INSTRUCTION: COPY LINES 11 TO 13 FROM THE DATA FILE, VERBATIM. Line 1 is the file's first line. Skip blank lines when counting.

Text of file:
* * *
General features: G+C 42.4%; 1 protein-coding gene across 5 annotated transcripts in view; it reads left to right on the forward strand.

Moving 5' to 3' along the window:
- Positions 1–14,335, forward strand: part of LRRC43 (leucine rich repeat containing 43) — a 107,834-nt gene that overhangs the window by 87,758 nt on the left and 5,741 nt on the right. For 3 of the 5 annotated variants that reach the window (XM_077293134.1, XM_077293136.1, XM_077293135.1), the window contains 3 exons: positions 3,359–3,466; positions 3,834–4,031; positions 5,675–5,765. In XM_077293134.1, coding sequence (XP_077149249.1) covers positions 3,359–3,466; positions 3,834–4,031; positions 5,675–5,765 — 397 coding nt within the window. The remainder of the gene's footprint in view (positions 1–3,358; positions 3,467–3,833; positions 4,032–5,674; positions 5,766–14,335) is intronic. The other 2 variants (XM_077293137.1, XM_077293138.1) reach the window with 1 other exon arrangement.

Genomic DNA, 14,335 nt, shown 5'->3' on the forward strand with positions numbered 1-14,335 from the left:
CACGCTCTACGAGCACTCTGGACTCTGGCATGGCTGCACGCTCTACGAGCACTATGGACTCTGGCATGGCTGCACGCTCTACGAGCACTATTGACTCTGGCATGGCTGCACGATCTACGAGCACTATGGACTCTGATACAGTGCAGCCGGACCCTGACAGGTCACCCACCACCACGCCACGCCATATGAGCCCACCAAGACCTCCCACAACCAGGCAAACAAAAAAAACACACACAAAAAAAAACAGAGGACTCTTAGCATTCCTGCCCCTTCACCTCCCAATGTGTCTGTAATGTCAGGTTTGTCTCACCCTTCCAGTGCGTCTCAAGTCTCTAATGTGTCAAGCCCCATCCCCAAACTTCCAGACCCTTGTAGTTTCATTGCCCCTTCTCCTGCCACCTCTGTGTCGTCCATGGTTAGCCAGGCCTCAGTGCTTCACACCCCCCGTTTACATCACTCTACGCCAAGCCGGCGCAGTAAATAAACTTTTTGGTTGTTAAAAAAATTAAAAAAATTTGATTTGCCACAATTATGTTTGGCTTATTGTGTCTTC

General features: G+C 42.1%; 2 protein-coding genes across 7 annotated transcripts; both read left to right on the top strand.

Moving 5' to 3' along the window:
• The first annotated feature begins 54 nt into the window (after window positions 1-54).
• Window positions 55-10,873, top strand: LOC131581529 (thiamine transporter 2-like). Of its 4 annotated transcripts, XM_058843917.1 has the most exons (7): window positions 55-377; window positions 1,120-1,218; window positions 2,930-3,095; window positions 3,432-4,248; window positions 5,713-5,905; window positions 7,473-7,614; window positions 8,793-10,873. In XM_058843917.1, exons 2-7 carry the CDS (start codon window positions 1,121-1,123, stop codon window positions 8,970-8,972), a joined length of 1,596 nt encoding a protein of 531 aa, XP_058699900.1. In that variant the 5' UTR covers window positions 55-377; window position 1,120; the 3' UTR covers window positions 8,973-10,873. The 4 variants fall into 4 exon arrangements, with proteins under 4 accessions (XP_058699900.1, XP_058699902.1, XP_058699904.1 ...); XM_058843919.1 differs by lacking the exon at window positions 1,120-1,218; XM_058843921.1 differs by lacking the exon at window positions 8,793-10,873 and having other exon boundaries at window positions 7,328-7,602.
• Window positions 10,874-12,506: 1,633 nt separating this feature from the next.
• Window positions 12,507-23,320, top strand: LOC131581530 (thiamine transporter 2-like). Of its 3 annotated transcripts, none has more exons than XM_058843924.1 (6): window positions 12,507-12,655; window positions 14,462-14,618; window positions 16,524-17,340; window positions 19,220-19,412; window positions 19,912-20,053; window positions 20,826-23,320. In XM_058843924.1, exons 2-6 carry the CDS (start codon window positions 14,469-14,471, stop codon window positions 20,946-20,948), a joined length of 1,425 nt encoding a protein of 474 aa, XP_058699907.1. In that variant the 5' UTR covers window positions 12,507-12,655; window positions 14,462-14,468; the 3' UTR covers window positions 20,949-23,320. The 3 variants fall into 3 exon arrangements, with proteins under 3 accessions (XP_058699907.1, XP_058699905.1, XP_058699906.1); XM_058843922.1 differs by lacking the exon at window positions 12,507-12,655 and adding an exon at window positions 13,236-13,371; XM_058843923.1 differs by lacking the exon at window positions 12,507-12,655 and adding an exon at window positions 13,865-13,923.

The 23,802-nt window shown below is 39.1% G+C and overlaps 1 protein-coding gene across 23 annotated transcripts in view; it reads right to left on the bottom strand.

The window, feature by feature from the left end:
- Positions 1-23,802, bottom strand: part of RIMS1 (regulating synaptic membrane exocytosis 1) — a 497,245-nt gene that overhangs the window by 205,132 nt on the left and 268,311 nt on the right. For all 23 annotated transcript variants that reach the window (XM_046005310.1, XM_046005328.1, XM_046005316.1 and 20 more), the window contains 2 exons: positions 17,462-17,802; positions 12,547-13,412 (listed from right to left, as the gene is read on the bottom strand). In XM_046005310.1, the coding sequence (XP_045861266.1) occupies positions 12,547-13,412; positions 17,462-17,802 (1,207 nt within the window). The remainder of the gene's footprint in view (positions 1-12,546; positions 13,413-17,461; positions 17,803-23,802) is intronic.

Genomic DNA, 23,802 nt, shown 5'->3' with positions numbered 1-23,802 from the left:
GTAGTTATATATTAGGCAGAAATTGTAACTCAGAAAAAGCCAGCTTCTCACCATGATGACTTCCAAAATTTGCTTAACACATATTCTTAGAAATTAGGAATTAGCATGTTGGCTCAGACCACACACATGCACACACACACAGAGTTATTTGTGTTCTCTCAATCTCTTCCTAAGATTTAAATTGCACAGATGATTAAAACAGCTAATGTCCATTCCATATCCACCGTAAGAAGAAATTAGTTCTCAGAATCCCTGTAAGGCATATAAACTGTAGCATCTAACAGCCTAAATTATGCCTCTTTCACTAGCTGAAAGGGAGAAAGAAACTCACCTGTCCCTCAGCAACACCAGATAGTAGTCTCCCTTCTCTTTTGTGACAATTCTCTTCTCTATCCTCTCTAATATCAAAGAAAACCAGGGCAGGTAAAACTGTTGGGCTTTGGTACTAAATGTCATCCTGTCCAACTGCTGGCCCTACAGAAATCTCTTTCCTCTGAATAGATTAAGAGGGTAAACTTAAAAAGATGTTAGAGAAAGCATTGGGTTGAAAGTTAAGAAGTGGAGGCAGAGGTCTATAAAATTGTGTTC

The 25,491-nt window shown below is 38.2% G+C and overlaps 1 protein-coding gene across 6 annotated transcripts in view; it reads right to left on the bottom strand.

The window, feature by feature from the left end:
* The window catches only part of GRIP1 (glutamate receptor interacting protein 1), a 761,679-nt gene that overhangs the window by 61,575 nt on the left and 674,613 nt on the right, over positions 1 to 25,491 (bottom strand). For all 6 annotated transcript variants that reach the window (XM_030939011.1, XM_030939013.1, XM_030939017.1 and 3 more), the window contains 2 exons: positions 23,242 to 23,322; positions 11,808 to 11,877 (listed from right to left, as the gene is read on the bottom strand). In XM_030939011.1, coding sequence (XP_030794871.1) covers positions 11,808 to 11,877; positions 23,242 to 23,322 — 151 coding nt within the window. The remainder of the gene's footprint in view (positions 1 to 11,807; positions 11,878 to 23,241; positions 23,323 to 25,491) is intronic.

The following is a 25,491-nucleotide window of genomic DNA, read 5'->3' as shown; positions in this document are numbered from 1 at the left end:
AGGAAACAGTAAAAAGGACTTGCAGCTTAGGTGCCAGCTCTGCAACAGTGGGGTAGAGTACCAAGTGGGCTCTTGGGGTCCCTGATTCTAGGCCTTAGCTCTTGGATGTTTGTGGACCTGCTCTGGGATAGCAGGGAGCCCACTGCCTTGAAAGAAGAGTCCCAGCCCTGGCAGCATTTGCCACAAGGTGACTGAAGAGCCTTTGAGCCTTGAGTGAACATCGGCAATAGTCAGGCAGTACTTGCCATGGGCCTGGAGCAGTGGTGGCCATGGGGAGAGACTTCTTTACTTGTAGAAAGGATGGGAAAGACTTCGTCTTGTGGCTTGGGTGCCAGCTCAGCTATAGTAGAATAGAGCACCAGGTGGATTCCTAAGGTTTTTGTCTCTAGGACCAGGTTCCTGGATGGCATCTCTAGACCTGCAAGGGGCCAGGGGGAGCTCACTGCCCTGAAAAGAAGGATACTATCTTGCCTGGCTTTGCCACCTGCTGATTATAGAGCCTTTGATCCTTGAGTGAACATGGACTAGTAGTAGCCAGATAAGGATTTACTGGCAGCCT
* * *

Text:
• Window positions 12,507-23,320, top strand: LOC131581530 (thiamine transporter 2-like). Of its 3 annotated transcripts, none has more exons than XM_058843924.1 (6): window positions 12,507-12,655; window positions 14,462-14,618; window positions 16,524-17,340; window positions 19,220-19,412; window positions 19,912-20,053; window positions 20,826-23,320. In XM_058843924.1, exons 2-6 carry the CDS (start codon window positions 14,469-14,471, stop codon window positions 20,946-20,948), a joined length of 1,425 nt encoding a protein of 474 aa, XP_058699907.1. In that variant the 5' UTR covers window positions 12,507-12,655; window positions 14,462-14,468; the 3' UTR covers window positions 20,949-23,320. The 3 variants fall into 3 exon arrangements, with proteins under 3 accessions (XP_058699907.1, XP_058699905.1, XP_058699906.1); XM_058843922.1 differs by lacking the exon at window positions 12,507-12,655 and adding an exon at window positions 13,236-13,371; XM_058843923.1 differs by lacking the exon at window positions 12,507-12,655 and adding an exon at window positions 13,865-13,923.

The 23,802-nt window shown below is 39.1% G+C and overlaps 1 protein-coding gene across 23 annotated transcripts in view; it reads right to left on the bottom strand.

The window, feature by feature from the left end: